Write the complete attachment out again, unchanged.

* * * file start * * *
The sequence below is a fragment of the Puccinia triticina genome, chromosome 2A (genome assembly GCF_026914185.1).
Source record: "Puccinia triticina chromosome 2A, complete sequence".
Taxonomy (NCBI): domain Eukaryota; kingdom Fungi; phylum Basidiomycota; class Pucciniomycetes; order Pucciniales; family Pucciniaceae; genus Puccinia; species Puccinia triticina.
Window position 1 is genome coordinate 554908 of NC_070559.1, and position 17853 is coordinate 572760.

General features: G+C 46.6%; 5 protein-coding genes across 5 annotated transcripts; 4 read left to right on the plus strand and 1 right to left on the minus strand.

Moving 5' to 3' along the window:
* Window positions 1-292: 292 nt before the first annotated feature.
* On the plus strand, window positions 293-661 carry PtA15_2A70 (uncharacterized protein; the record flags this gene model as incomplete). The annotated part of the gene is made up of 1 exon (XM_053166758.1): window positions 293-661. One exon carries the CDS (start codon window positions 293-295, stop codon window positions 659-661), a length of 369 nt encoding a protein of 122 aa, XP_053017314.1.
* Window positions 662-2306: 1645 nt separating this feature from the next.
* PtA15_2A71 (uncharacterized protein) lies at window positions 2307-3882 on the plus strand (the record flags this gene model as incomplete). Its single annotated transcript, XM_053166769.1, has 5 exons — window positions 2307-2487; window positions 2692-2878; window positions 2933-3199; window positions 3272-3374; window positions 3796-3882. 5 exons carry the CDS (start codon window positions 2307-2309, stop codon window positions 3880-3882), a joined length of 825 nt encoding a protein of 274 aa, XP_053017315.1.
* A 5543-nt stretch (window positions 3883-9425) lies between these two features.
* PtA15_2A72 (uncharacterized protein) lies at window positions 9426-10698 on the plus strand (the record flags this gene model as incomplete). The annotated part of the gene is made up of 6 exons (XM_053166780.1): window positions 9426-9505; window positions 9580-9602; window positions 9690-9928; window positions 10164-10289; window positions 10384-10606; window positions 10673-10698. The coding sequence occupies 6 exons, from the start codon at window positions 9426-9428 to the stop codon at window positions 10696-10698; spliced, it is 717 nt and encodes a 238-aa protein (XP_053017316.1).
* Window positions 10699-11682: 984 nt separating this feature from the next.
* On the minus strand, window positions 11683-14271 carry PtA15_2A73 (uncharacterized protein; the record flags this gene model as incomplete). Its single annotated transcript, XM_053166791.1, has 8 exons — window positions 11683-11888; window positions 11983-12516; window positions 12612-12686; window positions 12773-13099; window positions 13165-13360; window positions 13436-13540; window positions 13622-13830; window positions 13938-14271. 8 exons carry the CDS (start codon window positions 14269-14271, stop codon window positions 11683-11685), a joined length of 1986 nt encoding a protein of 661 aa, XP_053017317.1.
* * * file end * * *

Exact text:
The sequence below is a fragment of the Puccinia triticina genome, chromosome 2A (genome assembly GCF_026914185.1).
Source record: "Puccinia triticina chromosome 2A, complete sequence".
Taxonomy (NCBI): domain Eukaryota; kingdom Fungi; phylum Basidiomycota; class Pucciniomycetes; order Pucciniales; family Pucciniaceae; genus Puccinia; species Puccinia triticina.
Window position 1 is genome coordinate 554908 of NC_070559.1, and position 17853 is coordinate 572760.

General features: G+C 46.6%; 5 protein-coding genes across 5 annotated transcripts; 4 read left to right on the plus strand and 1 right to left on the minus strand.

Moving 5' to 3' along the window:
* Window positions 1-292: 292 nt before the first annotated feature.
* On the plus strand, window positions 293-661 carry PtA15_2A70 (uncharacterized protein; the record flags this gene model as incomplete). The annotated part of the gene is made up of 1 exon (XM_053166758.1): window positions 293-661. One exon carries the CDS (start codon window positions 293-295, stop codon window positions 659-661), a length of 369 nt encoding a protein of 122 aa, XP_053017314.1.
* Window positions 662-2306: 1645 nt separating this feature from the next.
* PtA15_2A71 (uncharacterized protein) lies at window positions 2307-3882 on the plus strand (the record flags this gene model as incomplete). Its single annotated transcript, XM_053166769.1, has 5 exons — window positions 2307-2487; window positions 2692-2878; window positions 2933-3199; window positions 3272-3374; window positions 3796-3882. 5 exons carry the CDS (start codon window positions 2307-2309, stop codon window positions 3880-3882), a joined length of 825 nt encoding a protein of 274 aa, XP_053017315.1.
* A 5543-nt stretch (window positions 3883-9425) lies between these two features.
* PtA15_2A72 (uncharacterized protein) lies at window positions 9426-10698 on the plus strand (the record flags this gene model as incomplete). The annotated part of the gene is made up of 6 exons (XM_053166780.1): window positions 9426-9505; window positions 9580-9602; window positions 9690-9928; window positions 10164-10289; window positions 10384-10606; window positions 10673-10698. The coding sequence occupies 6 exons, from the start codon at window positions 9426-9428 to the stop codon at window positions 10696-10698; spliced, it is 717 nt and encodes a 238-aa protein (XP_053017316.1).
* Window positions 10699-11682: 984 nt separating this feature from the next.
* On the minus strand, window positions 11683-14271 carry PtA15_2A73 (uncharacterized protein; the record flags this gene model as incomplete). Its single annotated transcript, XM_053166791.1, has 8 exons — window positions 11683-11888; window positions 11983-12516; window positions 12612-12686; window positions 12773-13099; window positions 13165-13360; window positions 13436-13540; window positions 13622-13830; window positions 13938-14271. 8 exons carry the CDS (start codon window positions 14269-14271, stop codon window positions 11683-11685), a joined length of 1986 nt encoding a protein of 661 aa, XP_053017317.1.